As the title implies, this book is for everyone, everyone who is mortal. With the subject matter, one might expect a very depressing tome. Gawande, a surgeon at Brigham and Women’s Hospital in Boston, and a staff writer for the New Yorker, is an amazing story-teller. In the end, there is hope for making the world, and the end of life, better. He frankly addresses the failings of a medical system that tries to fix everything, when that might not be the right choice. He takes us through the very personal lives, and deaths, of many people, including the very personal story of his own father, as well as sharing his research into how we got where we are. Yes, it is good to live in a world that no longer has poor houses, but in some cases, we haven’t done much better.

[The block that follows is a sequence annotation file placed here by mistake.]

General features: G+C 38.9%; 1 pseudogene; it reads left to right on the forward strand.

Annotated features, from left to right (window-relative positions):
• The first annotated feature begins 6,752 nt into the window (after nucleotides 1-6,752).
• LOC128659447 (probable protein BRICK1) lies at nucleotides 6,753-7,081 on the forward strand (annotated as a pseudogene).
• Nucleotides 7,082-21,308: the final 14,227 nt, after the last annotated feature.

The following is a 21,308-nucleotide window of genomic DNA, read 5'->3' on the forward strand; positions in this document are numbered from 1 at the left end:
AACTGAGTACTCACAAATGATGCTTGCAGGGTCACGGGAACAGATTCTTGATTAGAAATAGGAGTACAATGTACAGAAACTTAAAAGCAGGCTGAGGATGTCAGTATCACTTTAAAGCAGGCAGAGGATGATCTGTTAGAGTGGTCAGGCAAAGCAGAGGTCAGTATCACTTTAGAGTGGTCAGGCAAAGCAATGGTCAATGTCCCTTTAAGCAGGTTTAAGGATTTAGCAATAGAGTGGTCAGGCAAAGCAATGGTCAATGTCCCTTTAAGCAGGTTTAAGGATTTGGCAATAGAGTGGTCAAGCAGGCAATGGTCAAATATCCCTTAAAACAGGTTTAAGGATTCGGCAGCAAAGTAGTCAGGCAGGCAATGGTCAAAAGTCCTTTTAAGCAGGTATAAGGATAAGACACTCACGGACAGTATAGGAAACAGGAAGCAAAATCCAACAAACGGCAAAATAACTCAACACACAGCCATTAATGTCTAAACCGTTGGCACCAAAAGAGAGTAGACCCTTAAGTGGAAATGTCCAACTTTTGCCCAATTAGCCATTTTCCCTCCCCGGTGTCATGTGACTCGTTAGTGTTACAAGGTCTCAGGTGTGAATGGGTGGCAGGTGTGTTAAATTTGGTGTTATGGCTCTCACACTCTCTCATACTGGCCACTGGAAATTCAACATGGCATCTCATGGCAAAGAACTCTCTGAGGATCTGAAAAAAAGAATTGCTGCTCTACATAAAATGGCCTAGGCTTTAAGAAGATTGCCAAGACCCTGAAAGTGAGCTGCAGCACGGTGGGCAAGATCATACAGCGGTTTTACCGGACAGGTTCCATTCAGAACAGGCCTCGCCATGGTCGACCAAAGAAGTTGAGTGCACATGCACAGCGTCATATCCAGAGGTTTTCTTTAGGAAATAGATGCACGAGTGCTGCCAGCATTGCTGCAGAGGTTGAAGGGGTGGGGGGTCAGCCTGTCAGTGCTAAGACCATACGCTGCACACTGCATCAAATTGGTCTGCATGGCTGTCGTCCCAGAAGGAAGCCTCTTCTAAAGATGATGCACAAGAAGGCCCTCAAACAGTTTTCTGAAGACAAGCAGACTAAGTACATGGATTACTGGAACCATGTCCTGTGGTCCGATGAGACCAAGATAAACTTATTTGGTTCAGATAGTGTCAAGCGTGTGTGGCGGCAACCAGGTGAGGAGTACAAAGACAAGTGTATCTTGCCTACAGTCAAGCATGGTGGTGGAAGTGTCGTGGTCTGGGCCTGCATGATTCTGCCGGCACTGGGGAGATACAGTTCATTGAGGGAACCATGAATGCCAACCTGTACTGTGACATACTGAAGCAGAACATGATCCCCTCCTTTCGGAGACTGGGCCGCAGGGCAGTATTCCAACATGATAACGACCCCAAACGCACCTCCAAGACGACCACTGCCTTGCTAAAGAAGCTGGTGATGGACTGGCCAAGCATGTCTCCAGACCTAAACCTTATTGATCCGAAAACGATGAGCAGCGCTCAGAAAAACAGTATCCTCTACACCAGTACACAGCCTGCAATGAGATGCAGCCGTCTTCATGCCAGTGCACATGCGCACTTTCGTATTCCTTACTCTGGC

Reading this book will hopefully encourage you to start the difficult but important conversations with your relatives and loved ones. Do you want to spend the end of your life living with parakeets? Will you be happy if you can eat chocolate ice cream and watch football?
[This was also very good on audio, but might make you cry a little while you are driving…]